Fed Sloshing The Liquidity Pool
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The Fed's Permanent Open Market Operations (POMOs) have a bigger effect on pushing stock prices up and down than most people would like to believe. The financial media like to convince us that what moves the market up and down are earnings news, employment reports, or concerns about Greek debt. But this week's charts reveal that the Fed's thumb on the scale has a big effect.
The New York Federal Reserve Bank is the agency conducting these POMOs on behalf of the Federal Reserve, and the NY Fed kindly publishes a lot of data about them. They even give us a schedule of intended operations up to a month ahead of time, telling us the dates and projected amounts of the purchases and sales that they will be doing as part of Operation Twist. That lets us have a road map for when those actions will have an effect on stock prices, and this chart is one that we have shared frequently with readers of our Daily Edition.
Most investors remember the Fed's efforts to pump money into the banking system following the 2008 market debacle. The first round of "quantitative easing", or QE, ended in April 2010 and was quickly followed by the illiquidity event in May 2010 that came to be known as the Flash Crash. The Fed quickly geared up for another program of purchases that came to be known as QE2, which was a big hit for the stock market right up until it ended on June 30, 2011. The end of that program was followed pretty quickly by the ugly decline in July and August 2011.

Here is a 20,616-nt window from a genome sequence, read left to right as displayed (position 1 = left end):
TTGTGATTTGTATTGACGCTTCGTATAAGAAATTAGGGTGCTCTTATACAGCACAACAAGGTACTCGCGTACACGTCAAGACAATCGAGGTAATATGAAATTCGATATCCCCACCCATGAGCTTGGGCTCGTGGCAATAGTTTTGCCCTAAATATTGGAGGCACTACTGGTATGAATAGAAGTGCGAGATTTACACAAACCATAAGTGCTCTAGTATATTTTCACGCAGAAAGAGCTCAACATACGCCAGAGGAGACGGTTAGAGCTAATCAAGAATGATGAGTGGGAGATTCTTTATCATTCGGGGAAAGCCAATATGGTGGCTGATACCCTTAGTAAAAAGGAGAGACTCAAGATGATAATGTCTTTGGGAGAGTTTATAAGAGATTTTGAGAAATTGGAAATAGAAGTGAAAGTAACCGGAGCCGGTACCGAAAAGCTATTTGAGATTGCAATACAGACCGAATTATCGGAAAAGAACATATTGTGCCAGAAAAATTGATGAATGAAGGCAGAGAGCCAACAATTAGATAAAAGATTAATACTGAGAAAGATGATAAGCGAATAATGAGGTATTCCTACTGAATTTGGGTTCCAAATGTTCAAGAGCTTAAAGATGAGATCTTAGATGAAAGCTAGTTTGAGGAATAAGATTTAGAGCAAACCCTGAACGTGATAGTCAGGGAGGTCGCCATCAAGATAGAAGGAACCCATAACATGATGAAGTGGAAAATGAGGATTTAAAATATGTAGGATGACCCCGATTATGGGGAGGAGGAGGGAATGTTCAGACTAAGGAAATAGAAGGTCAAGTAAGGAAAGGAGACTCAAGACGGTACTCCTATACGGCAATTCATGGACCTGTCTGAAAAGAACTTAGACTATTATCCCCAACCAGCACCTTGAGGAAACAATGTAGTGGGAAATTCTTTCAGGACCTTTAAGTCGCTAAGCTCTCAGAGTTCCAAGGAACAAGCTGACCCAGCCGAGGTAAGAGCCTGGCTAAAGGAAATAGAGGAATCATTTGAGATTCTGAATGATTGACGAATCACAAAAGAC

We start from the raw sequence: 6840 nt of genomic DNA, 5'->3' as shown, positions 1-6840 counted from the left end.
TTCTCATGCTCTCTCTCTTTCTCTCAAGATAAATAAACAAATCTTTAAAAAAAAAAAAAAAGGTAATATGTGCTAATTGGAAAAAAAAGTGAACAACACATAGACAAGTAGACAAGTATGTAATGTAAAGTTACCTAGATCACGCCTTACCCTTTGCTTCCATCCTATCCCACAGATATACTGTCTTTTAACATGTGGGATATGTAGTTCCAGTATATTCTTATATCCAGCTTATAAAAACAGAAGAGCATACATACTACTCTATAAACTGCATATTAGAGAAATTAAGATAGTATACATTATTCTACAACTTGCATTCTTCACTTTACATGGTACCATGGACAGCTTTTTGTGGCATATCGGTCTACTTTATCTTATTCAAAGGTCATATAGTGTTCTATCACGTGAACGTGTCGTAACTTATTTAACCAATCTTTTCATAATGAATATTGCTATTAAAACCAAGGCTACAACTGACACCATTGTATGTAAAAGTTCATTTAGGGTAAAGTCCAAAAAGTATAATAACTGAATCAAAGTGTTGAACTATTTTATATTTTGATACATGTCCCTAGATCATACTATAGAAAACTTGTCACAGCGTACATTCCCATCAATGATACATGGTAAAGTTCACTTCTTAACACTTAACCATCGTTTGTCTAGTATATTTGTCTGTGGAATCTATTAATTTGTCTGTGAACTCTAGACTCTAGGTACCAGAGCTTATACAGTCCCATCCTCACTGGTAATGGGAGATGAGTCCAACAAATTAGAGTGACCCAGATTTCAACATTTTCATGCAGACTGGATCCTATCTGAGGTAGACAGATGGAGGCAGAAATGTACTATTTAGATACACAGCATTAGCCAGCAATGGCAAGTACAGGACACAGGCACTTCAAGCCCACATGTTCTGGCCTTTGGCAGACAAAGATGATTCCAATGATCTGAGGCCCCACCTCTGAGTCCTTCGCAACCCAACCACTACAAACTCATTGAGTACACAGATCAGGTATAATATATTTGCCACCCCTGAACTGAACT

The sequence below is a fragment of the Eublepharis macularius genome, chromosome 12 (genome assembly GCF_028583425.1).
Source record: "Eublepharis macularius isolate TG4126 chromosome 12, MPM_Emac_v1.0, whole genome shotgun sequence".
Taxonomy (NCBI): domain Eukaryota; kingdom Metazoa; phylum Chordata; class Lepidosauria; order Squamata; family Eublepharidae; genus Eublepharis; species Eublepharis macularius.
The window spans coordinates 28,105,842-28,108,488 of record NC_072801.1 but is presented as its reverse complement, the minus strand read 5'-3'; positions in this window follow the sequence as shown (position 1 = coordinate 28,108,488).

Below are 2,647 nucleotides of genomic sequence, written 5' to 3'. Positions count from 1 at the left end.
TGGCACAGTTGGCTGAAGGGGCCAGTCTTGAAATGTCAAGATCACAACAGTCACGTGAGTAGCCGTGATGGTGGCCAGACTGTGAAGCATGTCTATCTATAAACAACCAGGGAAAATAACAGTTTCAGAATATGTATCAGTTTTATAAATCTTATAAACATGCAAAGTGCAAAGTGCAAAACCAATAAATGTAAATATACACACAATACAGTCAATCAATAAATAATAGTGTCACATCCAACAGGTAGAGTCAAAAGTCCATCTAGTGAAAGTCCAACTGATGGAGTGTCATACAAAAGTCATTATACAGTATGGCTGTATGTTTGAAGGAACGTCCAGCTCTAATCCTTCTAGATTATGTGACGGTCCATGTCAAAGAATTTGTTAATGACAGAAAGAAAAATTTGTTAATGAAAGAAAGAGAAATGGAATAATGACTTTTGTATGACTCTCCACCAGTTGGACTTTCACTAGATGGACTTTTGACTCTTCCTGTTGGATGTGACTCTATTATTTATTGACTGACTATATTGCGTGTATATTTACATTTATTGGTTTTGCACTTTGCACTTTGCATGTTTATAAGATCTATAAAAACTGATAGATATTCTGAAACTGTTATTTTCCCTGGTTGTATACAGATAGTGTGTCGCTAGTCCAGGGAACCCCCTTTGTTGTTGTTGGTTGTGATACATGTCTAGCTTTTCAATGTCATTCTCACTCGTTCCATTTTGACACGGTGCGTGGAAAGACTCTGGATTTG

During QE1 and QE2, all of the POMOs were purchases of Treasury and agency debt, pushing money into the banking system and taking debt instruments out of the hands of the banks. That extra money went to work by pushing up stock prices, at least for as long as the additional money was flowing into the banking system. At the ends of each of those rounds of QE, the market responded like a heroin addict going through withdrawal. But rather than go back to the same well one more time with a QE3, the Fed decided in September 2011 to implement Operation Twist, which is an effort to change the shape of the Treasury yield curve by purchasing longer term debt and selling short term paper.
The amounts are supposed to offset each other, but the problem is that the purchases and sales are done on different days. This lumpiness of the Fed's activities shows up in the stock market's price movements, as this week's lead chart illustrates. The effect of these actions on stock prices has become a lot more muted lately, compared to the wider swings associated with POMOs back in November and December 2011. It has helped, I suppose, that the positive liquidity effects revealed by the eurodollar COT leading indication have smoothed over the ripples in the liquidity stream.
But now we are entering into a period when that leading indication says things should get a little bit rockier. And the POMO schedule says that some big sales are coming up, events which will take money out of the banking system. We can only see out as far as the end of February with this indicator, because that is as far ahead as the NY Fed has announced its planned operations. I'll be checking the new operations schedule when it comes out on Feb. 29, and will share with our subscribers what the new road map looks like.
Editor, The McClellan Market Report
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